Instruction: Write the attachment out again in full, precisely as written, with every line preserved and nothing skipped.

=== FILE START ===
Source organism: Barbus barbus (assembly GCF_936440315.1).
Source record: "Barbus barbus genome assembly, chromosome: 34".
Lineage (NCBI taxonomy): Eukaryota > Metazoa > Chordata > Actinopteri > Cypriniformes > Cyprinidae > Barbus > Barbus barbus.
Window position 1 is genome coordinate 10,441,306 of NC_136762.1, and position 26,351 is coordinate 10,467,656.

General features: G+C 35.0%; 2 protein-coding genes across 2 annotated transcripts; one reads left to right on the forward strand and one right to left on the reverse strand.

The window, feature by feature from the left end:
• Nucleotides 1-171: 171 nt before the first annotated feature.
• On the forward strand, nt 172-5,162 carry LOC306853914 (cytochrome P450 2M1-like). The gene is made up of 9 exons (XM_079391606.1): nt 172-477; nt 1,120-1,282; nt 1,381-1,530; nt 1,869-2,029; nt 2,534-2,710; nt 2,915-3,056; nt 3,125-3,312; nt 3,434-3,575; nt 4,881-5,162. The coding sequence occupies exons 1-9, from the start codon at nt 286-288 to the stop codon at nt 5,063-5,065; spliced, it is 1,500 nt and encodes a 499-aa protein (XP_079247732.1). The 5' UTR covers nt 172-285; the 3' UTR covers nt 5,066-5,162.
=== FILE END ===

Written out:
Source organism: Barbus barbus (assembly GCF_936440315.1).
Source record: "Barbus barbus genome assembly, chromosome: 34".
Lineage (NCBI taxonomy): Eukaryota > Metazoa > Chordata > Actinopteri > Cypriniformes > Cyprinidae > Barbus > Barbus barbus.
Window position 1 is genome coordinate 10,441,306 of NC_136762.1, and position 26,351 is coordinate 10,467,656.

General features: G+C 35.0%; 2 protein-coding genes across 2 annotated transcripts; one reads left to right on the forward strand and one right to left on the reverse strand.

The window, feature by feature from the left end:
• Nucleotides 1-171: 171 nt before the first annotated feature.
• On the forward strand, nt 172-5,162 carry LOC306853914 (cytochrome P450 2M1-like). The gene is made up of 9 exons (XM_079391606.1): nt 172-477; nt 1,120-1,282; nt 1,381-1,530; nt 1,869-2,029; nt 2,534-2,710; nt 2,915-3,056; nt 3,125-3,312; nt 3,434-3,575; nt 4,881-5,162. The coding sequence occupies exons 1-9, from the start codon at nt 286-288 to the stop codon at nt 5,063-5,065; spliced, it is 1,500 nt and encodes a 499-aa protein (XP_079247732.1). The 5' UTR covers nt 172-285; the 3' UTR covers nt 5,066-5,162.